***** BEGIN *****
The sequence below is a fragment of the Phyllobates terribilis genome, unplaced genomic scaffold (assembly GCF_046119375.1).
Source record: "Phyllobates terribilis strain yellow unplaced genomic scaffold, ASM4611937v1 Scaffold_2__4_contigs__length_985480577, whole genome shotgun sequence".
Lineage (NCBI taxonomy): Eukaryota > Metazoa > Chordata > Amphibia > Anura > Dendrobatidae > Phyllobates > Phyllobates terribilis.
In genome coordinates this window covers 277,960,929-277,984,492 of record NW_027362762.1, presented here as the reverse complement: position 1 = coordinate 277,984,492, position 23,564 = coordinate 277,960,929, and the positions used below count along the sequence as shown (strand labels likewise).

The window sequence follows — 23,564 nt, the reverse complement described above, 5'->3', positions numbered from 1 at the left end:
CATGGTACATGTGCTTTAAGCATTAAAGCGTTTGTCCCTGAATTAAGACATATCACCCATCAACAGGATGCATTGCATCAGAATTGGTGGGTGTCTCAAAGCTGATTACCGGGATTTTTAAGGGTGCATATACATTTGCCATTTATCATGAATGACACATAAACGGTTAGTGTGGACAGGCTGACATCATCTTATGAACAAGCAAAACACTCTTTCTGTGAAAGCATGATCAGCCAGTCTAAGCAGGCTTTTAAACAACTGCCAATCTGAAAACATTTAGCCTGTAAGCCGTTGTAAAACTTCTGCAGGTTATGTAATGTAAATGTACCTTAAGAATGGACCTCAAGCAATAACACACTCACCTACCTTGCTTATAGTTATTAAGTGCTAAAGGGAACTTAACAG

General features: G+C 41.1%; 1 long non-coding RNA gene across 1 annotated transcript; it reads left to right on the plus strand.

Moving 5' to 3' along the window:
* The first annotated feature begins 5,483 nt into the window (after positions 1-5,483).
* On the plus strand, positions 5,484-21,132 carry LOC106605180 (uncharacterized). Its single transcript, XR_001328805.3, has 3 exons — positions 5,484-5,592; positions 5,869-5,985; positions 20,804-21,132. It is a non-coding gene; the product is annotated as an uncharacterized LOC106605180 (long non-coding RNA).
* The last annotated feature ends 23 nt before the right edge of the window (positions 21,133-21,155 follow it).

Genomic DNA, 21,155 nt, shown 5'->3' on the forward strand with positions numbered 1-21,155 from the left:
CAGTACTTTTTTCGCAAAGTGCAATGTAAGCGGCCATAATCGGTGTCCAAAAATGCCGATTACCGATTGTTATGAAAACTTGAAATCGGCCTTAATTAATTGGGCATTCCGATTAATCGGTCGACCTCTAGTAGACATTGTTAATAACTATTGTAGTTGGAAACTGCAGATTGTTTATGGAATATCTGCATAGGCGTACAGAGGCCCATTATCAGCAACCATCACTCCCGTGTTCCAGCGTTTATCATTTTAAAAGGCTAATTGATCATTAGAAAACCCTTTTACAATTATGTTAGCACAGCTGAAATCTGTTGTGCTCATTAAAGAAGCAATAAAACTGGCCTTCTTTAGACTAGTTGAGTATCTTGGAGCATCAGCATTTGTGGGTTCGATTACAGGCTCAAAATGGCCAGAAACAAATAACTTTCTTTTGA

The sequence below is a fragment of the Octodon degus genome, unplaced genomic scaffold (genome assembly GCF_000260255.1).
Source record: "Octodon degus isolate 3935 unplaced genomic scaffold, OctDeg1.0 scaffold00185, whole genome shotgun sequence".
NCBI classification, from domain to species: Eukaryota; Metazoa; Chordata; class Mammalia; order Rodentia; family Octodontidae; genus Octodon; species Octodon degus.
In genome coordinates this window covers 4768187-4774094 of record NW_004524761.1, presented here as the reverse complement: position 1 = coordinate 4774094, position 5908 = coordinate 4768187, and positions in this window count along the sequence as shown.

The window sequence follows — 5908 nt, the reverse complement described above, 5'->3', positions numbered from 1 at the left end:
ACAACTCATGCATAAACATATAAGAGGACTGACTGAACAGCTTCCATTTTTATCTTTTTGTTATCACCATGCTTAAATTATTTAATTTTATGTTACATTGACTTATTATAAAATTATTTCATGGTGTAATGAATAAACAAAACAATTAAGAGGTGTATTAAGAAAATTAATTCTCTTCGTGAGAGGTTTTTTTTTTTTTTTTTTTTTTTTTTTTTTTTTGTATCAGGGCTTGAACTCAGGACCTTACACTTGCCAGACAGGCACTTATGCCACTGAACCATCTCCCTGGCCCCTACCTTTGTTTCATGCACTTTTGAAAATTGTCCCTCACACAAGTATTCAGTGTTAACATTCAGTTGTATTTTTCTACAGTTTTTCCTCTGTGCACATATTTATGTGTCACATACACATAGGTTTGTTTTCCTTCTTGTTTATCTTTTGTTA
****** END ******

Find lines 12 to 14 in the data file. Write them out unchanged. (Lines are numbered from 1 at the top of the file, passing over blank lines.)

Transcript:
Genomic DNA, 21,155 nt, shown 5'->3' on the forward strand with positions numbered 1-21,155 from the left:
CAGTACTTTTTTCGCAAAGTGCAATGTAAGCGGCCATAATCGGTGTCCAAAAATGCCGATTACCGATTGTTATGAAAACTTGAAATCGGCCTTAATTAATTGGGCATTCCGATTAATCGGTCGACCTCTAGTAGACATTGTTAATAACTATTGTAGTTGGAAACTGCAGATTGTTTATGGAATATCTGCATAGGCGTACAGAGGCCCATTATCAGCAACCATCACTCCCGTGTTCCAGCGTTTATCATTTTAAAAGGCTAATTGATCATTAGAAAACCCTTTTACAATTATGTTAGCACAGCTGAAATCTGTTGTGCTCATTAAAGAAGCAATAAAACTGGCCTTCTTTAGACTAGTTGAGTATCTTGGAGCATCAGCATTTGTGGGTTCGATTACAGGCTCAAAATGGCCAGAAACAAATAACTTTCTTTTGA

The sequence below is a fragment of the Octodon degus genome, unplaced genomic scaffold (genome assembly GCF_000260255.1).